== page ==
Kevin J. Gutzwiller, Ph.D.
Department of Biology
Waco, TX 76798-7388 USA
The overarching goals of my research are to understand broad-scale human influences on natural systems and to provide a scientific basis for managing the influences in support of biodiversity, ecosystem services, and human societies. My general research interests include interdisciplinary assessment and management of impacts from land use, wildland recreation, road networks, energy and residential development, and climate change. Policy relevance and societal importance are key aspects of this work. The ecological settings for my research range from remote wildlands to managed landscapes. Various taxa and ecosystems, especially those that are facing significant conservation problems, are of interest to me.
Some Current Research Emphases
Below are examples (but not an exhaustive list) of topics that I am studying.
- Cross-scale Interactions and Thresholds in Species-Landscape Relationships
- Broad-scale Effects of Wildland Recreation Disturbance
- Habitat Persistence and Transition Modeling
- Interannual Variation in Species Distribution Models
- Applications of Landscape Ecology in Conservation
Gutzwiller, K.J., A.L. D’Antonio, and C.A. Monz. 2017. Wildland recreation disturbance: broad-scale spatial analysis and management. Frontiers in Ecology and the Environment 15:517-524. (cover-story article)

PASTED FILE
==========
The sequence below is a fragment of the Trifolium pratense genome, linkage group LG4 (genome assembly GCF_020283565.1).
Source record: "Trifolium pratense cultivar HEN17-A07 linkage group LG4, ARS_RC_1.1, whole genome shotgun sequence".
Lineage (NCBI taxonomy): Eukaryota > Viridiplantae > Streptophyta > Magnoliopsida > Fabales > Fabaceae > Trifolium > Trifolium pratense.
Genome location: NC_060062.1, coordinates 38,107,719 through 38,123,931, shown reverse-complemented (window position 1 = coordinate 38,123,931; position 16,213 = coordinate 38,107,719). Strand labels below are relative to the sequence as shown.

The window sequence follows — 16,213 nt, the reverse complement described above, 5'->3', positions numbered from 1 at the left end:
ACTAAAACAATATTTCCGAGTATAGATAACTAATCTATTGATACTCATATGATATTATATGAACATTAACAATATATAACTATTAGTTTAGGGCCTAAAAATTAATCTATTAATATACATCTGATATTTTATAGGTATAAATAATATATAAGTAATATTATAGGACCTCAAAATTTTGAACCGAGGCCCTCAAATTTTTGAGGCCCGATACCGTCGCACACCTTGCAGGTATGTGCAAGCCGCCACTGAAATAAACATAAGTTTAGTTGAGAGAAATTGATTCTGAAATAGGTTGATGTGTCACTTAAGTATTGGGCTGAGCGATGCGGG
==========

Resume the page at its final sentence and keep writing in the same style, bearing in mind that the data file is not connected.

Gutzwiller, K.J., S.K. Riffell, and C.H. Flather. 2015. Avian abundance thresholds, human-altered landscapes, and the challenge of assemblage-level conservation. Landscape Ecology 30:2095-2110.
Betts, M.G., K.J. Gutzwiller, M.J. Smith, W.D. Robinson, and A.S. Hadley. 2015. Improving inferences about functional connectivity from animal translocation experiments. Landscape Ecology 30:585-593.
Gutzwiller, K.J., and S.K. Riffell. 2014. Rigor and transparency in statistical analyses can help to ensure valid research. Landscape Ecology 29:1115-1122.
Gutzwiller, K.J. 2013. Increasing the chance that landscape- and regional-level hypotheses will reflect important spatial patterns. Landscape Ecology 28:1849-1858.
Riffell, S.K., and K.J. Gutzwiller. 2012. Model selection criteria affect measures of temporal variation in animal-landscape regression models. Diversity and Distributions 18:1221-1231.
White, J.D., K.J. Gutzwiller, W.C. Barrow, Jr., L. Johnson-Randall, L. Zygo, and P. Swint. 2011. Understanding interaction effects of climate change and fire management on bird distributions through combined process and habitat models. Conservation Biology 25:536-546.
Gutzwiller, K.J., and C.H. Flather. 2011. Wetland features and landscape context predict the risk of wetland habitat loss. Ecological Applications 21:968-982.
Gutzwiller, K.J., W.C. Barrow, Jr., J.D. White, L. Johnson-Randall, B.S. Cade, and L.M. Zygo. 2010. Assessing conservation relevance of organism-environment relations using predicted changes in response variables. Methods in Ecology and Evolution 1:351-358.
Cushman, S.A, K.J. Gutzwiller, J.S. Evans, and K. McGarigal. 2010. The gradient paradigm: a conceptual and analytical framework for landscape ecology. Pages 83-108 in S.A. Cushman and F. Huettmann (eds), Spatial Complexity, Informatics, and Wildlife Conservation. Springer, Tokyo. 458 pp.